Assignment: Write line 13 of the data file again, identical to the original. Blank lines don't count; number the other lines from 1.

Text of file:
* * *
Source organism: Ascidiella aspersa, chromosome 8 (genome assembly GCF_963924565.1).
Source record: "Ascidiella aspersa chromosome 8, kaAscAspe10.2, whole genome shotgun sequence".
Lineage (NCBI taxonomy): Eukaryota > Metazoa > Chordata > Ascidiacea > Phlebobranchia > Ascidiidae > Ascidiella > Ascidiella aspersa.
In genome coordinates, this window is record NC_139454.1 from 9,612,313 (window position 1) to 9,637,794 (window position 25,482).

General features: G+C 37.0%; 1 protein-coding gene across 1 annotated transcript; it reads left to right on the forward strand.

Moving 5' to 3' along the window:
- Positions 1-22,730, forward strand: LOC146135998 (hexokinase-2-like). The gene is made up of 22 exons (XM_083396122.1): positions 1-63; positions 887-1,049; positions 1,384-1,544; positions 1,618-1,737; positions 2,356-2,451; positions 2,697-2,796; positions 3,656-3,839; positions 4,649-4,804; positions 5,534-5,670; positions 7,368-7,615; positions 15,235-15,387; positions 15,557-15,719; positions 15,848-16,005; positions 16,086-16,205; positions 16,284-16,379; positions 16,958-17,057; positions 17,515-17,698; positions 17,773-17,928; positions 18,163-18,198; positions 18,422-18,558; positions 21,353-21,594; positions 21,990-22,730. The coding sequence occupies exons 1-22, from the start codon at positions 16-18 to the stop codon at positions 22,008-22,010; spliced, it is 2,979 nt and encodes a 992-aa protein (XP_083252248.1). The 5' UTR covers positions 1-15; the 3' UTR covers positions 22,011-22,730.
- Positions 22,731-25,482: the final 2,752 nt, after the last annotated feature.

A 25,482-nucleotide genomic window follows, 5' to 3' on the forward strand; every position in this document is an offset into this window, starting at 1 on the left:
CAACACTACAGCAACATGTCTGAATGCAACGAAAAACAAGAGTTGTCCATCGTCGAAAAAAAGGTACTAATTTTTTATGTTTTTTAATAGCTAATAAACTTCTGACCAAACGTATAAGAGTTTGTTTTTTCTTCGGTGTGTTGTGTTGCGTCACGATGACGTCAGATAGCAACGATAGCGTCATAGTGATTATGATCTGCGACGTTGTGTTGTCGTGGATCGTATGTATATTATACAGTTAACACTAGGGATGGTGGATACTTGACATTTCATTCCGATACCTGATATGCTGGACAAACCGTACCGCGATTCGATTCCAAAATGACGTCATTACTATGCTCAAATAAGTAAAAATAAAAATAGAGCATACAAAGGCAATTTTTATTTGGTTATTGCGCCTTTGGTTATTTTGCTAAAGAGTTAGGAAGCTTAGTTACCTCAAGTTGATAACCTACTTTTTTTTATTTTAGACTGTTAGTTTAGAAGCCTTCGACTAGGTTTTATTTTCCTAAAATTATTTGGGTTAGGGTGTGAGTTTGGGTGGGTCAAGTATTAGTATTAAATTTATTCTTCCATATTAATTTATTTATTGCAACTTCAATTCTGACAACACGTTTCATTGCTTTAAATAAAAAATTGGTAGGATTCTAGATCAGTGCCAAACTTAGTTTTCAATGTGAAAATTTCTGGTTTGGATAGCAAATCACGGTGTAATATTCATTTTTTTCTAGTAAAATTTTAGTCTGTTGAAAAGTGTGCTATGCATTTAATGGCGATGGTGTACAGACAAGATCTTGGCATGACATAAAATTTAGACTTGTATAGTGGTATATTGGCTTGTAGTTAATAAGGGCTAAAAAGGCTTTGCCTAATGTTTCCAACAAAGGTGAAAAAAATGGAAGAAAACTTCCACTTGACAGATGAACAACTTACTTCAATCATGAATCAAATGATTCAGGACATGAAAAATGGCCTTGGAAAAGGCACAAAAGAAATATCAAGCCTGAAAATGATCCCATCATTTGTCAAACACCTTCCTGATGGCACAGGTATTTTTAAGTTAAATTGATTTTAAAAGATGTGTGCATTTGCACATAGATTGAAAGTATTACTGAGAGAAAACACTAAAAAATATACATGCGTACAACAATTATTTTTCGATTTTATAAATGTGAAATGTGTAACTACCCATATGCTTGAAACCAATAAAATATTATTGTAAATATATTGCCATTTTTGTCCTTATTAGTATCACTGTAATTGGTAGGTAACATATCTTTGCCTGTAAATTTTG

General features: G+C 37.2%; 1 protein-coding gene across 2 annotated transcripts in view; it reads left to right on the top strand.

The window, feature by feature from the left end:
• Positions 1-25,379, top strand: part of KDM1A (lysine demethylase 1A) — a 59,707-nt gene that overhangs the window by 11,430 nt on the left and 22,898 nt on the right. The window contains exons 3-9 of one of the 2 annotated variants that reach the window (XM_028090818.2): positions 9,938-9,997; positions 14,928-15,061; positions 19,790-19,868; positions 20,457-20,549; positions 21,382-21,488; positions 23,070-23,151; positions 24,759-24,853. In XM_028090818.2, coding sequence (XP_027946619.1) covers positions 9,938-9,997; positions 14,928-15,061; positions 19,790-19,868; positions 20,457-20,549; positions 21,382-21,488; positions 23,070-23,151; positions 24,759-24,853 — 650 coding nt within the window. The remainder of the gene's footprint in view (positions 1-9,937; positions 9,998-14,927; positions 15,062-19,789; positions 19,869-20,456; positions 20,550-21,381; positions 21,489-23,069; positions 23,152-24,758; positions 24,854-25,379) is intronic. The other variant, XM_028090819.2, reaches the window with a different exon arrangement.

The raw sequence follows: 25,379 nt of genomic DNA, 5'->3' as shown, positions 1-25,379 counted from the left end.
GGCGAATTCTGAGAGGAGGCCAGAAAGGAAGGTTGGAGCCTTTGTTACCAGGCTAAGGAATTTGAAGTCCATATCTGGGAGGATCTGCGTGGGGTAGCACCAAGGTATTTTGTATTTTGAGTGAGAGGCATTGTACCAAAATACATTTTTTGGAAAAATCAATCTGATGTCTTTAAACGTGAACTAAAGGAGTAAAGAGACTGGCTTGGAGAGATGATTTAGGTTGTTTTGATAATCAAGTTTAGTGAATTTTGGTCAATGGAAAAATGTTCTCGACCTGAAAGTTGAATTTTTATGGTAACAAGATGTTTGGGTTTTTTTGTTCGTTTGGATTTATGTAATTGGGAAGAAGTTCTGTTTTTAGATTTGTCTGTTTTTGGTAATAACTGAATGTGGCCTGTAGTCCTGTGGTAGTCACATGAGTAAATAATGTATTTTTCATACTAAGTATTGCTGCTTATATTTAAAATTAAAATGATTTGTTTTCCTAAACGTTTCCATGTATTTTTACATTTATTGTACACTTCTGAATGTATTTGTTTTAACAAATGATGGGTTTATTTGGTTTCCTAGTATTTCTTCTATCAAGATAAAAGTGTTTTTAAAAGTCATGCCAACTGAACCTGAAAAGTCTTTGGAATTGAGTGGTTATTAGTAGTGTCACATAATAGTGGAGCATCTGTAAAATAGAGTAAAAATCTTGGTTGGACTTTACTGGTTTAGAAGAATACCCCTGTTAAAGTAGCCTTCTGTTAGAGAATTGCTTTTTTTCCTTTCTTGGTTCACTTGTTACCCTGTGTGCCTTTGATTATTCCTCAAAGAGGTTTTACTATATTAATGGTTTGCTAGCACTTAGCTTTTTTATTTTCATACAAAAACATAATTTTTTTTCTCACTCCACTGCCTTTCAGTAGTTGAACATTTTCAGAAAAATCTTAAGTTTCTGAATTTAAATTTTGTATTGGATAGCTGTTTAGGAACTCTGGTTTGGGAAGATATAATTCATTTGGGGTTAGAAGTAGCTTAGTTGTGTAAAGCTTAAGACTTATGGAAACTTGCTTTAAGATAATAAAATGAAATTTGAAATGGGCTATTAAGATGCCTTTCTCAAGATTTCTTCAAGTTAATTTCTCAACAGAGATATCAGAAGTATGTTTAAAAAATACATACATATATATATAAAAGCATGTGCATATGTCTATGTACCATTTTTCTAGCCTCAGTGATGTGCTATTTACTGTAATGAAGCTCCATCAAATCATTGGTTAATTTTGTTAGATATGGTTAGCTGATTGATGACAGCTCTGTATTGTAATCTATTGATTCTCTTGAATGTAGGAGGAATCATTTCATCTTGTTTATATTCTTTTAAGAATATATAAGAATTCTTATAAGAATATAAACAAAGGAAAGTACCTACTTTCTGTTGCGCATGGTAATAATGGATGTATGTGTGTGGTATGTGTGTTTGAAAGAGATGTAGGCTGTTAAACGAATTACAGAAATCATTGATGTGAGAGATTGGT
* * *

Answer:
• Positions 1-25,379, top strand: part of KDM1A (lysine demethylase 1A) — a 59,707-nt gene that overhangs the window by 11,430 nt on the left and 22,898 nt on the right. The window contains exons 3-9 of one of the 2 annotated variants that reach the window (XM_028090818.2): positions 9,938-9,997; positions 14,928-15,061; positions 19,790-19,868; positions 20,457-20,549; positions 21,382-21,488; positions 23,070-23,151; positions 24,759-24,853. In XM_028090818.2, coding sequence (XP_027946619.1) covers positions 9,938-9,997; positions 14,928-15,061; positions 19,790-19,868; positions 20,457-20,549; positions 21,382-21,488; positions 23,070-23,151; positions 24,759-24,853 — 650 coding nt within the window. The remainder of the gene's footprint in view (positions 1-9,937; positions 9,998-14,927; positions 15,062-19,789; positions 19,869-20,456; positions 20,550-21,381; positions 21,489-23,069; positions 23,152-24,758; positions 24,854-25,379) is intronic. The other variant, XM_028090819.2, reaches the window with a different exon arrangement.